Will Louisiana v. EPA change environmental justice?

By: Madeline Cintron

Fresh air and blue sky are a stark contrast to the heavy smog and toxic pollutants that people across the United States regularly dealt with before the Clean Air Act (CAA).[1] Environmental statutes like the CAA help create healthier spaces across the United States.[2] However, even with environmental statutes and regulations, there are people across the country who are surrounded by dirty air and/or are heavily impacted by other forms of pollutants.[3] From the beginning, environmental protection has not been applied equally across the United States.[4] Historically, “minority, and low income populations [have] bear[ed] a higher environmental risk burden than the general population.”[5]

Civil Rights and Environmental Law

One way the EPA attempts to deal with this disproportionate impact is through implementing Title VI of the Civil Rights Act of 1964 within environmental policy.[6] Title VI requires that federal agencies, such as the EPA, must ensure that any program or activity that receives federal funding does not discriminate against persons based on race, color, or national origin.[7] The EPA has interpreted this to mean that states must consider disparate impact when approving permits.[8] The EPA requires that a disparate impact analysis looks at “whether a permit will have a disproportionate impact on the basis of race, color, or national origin[,] . . . whether there is a substantial and legitimate justification for any such disproportionate impact, [and] whether there is a less discriminatory alternative.”[9] While some states have entered into agreements with the EPA involving this requirement, other states continuously fight this requirement in court.[10]

In Louisiana v. EPA, the EPA objected to the Louisiana Department of Environmental Quality (LDEQ) issuing a permit under the CAA without first considering disparate impact.[11] The district court sided with Louisiana and held that it was outside the EPA’s authority to require the state to consider disparate impact as part of its Title VI analysis.[12] Although this case does not require every state to stop considering disparate impact as part of its Title VI analysis, it has the potential to influence how other states deal with this analysis going forward. While Title VI and environmental justice are not the same, they are complementary, and when something impacts one, it may also impact the other.[13]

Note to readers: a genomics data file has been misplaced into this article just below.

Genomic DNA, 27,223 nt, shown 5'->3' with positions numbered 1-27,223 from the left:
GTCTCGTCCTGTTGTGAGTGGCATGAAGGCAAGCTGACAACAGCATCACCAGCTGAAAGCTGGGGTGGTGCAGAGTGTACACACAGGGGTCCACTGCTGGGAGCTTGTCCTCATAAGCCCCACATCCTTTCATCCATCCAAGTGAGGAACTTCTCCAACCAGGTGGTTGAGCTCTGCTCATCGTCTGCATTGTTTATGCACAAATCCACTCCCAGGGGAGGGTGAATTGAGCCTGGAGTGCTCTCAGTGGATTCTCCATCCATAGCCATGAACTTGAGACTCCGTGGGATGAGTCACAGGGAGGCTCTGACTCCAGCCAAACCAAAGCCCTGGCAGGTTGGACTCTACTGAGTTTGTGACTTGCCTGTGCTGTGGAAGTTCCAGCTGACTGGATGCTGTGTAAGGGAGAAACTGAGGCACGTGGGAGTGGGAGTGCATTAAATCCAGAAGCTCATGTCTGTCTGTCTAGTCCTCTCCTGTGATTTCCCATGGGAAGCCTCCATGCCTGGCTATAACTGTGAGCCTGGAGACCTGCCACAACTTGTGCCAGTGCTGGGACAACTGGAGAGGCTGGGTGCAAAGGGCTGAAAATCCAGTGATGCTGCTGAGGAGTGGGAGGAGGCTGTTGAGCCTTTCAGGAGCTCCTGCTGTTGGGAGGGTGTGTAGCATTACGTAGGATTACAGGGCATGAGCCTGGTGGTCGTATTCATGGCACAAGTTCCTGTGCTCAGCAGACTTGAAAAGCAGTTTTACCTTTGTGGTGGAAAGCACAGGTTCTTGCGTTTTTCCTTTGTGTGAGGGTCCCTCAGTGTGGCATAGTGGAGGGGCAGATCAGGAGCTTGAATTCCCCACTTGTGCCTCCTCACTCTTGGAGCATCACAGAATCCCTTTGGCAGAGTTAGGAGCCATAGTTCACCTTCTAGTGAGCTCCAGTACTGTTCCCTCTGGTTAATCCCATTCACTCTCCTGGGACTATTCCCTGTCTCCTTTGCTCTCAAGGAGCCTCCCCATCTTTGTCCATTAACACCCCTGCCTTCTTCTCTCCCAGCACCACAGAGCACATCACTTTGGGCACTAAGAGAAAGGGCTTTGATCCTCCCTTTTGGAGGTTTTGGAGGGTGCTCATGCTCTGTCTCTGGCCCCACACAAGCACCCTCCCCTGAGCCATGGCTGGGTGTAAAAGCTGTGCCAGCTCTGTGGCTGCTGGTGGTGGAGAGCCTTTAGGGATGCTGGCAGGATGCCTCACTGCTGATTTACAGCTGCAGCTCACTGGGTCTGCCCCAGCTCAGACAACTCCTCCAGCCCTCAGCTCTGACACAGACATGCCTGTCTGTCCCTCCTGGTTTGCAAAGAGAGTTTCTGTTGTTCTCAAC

Environmental Justice in Context

The environmental justice movement began in the 1960’s and was primarily started by people of color.[14] In the 1990’s, the federal government began to participate through the creation of the Environmental Equity Workgroup, which was later changed to the Office of Environmental Justice.[15] The EPA currently “defines environmental justice as the fair treatment and meaningful involvement of all people regardless of race, color, national origin, or income with respect to the development, implementation, and enforcement of environmental laws, regulations, and policies.”[16] Environmental justice attempts to provide “equitable access to a healthy” environment for all people.[17]

In 2023, the federal government attempted to revitalize its commitment to environmental justice when it issued Executive Order 14096.[18] However, executive orders are not law, and are not enforceable in the courts.[19] Environmental justice movements are being approached differently among the states, and while the EPA may be attempting to further environmental justice goals pursuant to the executive order, as mentioned above they are meeting resistance from some state agencies.[20] It may be up to states and local governments to create enforceable law to make environmental justice efforts binding.


[1] Shelia Hu, The Clean Air Act 101, Nat. Res. Def. Council (Apr. 5, 2024 6:59, PM), https://perma.cc/CYZ3-S3AQ.

[2] The United States Clean Air Act turns 50: is the air any better half a century later?, U.N. Env’t Assemb. (Apr. 5, 2024, 7:02 PM), https://perma.cc/BJ7T-WGXS.

[3] Key Findings, American Lung Ass’n, State of the Air (Apr. 5, 2024, 7:05 PM), https://perma.cc/9EMD-9CYG.

[4] How did the Environmental Justice Movement Arise?, U.S. Env’t Prot. Agency, Env’t Just. (Apr. 5, 2024, 7:08 PM), https://perma.cc/6F5M-GSVW.

[5] Id.

[6] Office of Gen. Council, Interim Environmental Justice and Civil Rights in Permitting Frequently Asked Questions, U.S. Env’t Prot. Agency 1 (2022), https://www.epa.gov/system/files/documents/2024-01/ej_and_cr_permitting_faqs.pdf.

[7] Title VI and Environmental Justice, U.S. Env’t Prot. Agency (Apr. 5, 2024, 7:19 PM), https://perma.cc/LD9P-FQZR.

[8] Off. of Gen. Council, supra note 6, at 13-15.

[9] Id. at 5.

[10] Louisiana v. EPA, 2024 U.S. Dist. LEXIS 12124, at *3-4 (W.D. La. 2024).

[11] Id.

[12] Id. at 33.

[13] Off. of Gen. Council, supra note 6.

[14] How did the Environmental Justice Movement Arise, supra note 4.

[15] Id.

[16] Off. of Gen. Council, supra note 6, at 4.

[17] How did the Environmental Justice Movement Arise, supra note 4.

[18] Exec. Order No. 14096, 88 Fed. Reg. 80 (Apr. 21, 2023), https://perma.cc/MM9T-X3Y3.

[19] Off. of Env’t Just., Title VI and Executive Order 12898 Comparison, US Env’t Prot. Agency (2014), https://www.epa.gov/sites/default/files/2015-02/documents/title-vi-ej-comparison.pdf; What is an Executive Order?, A.B.A. (Apr. 5, 2024 ,7:356 PM), https://www.americanbar.org/groups/public_education/publications/teaching-legal-docs/what-is-an-executive-order-/.

[20] Louisiana, 2024 U.S. Dist. LEXIS 12124 at *3-4.

Photo courtesy of Markus Spiske